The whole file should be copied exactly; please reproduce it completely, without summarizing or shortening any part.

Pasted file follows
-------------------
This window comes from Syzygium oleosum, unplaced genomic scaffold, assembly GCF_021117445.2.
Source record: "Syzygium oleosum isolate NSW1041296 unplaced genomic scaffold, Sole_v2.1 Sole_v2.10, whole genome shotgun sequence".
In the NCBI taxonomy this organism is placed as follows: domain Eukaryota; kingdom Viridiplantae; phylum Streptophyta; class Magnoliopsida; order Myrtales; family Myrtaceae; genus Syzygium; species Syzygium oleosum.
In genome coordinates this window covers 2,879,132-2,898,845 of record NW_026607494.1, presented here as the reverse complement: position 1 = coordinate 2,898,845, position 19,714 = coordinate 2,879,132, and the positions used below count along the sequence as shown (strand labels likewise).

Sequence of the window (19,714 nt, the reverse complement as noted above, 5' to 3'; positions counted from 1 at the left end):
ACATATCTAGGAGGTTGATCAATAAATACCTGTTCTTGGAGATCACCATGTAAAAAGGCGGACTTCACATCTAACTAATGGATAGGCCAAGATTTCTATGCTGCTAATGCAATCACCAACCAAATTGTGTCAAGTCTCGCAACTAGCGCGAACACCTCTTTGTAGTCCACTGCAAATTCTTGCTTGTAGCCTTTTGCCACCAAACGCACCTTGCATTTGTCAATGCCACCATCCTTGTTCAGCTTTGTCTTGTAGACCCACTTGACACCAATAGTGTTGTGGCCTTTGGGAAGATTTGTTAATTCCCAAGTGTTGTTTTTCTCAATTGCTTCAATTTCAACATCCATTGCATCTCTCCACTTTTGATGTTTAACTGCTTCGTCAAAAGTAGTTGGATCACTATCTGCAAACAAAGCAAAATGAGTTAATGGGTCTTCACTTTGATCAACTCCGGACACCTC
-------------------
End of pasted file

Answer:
This window comes from Syzygium oleosum, unplaced genomic scaffold, assembly GCF_021117445.2.
Source record: "Syzygium oleosum isolate NSW1041296 unplaced genomic scaffold, Sole_v2.1 Sole_v2.10, whole genome shotgun sequence".
In the NCBI taxonomy this organism is placed as follows: domain Eukaryota; kingdom Viridiplantae; phylum Streptophyta; class Magnoliopsida; order Myrtales; family Myrtaceae; genus Syzygium; species Syzygium oleosum.
In genome coordinates this window covers 2,879,132-2,898,845 of record NW_026607494.1, presented here as the reverse complement: position 1 = coordinate 2,898,845, position 19,714 = coordinate 2,879,132, and the positions used below count along the sequence as shown (strand labels likewise).

Sequence of the window (19,714 nt, the reverse complement as noted above, 5' to 3'; positions counted from 1 at the left end):
ACATATCTAGGAGGTTGATCAATAAATACCTGTTCTTGGAGATCACCATGTAAAAAGGCGGACTTCACATCTAACTAATGGATAGGCCAAGATTTCTATGCTGCTAATGCAATCACCAACCAAATTGTGTCAAGTCTCGCAACTAGCGCGAACACCTCTTTGTAGTCCACTGCAAATTCTTGCTTGTAGCCTTTTGCCACCAAACGCACCTTGCATTTGTCAATGCCACCATCCTTGTTCAGCTTTGTCTTGTAGACCCACTTGACACCAATAGTGTTGTGGCCTTTGGGAAGATTTGTTAATTCCCAAGTGTTGTTTTTCTCAATTGCTTCAATTTCAACATCCATTGCATCTCTCCACTTTTGATGTTTAACTGCTTCGTCAAAAGTAGTTGGATCACTATCTGCAAACAAAGCAAAATGAGTTAATGGGTCTTCACTTTGATCAACTCCGGACACCTC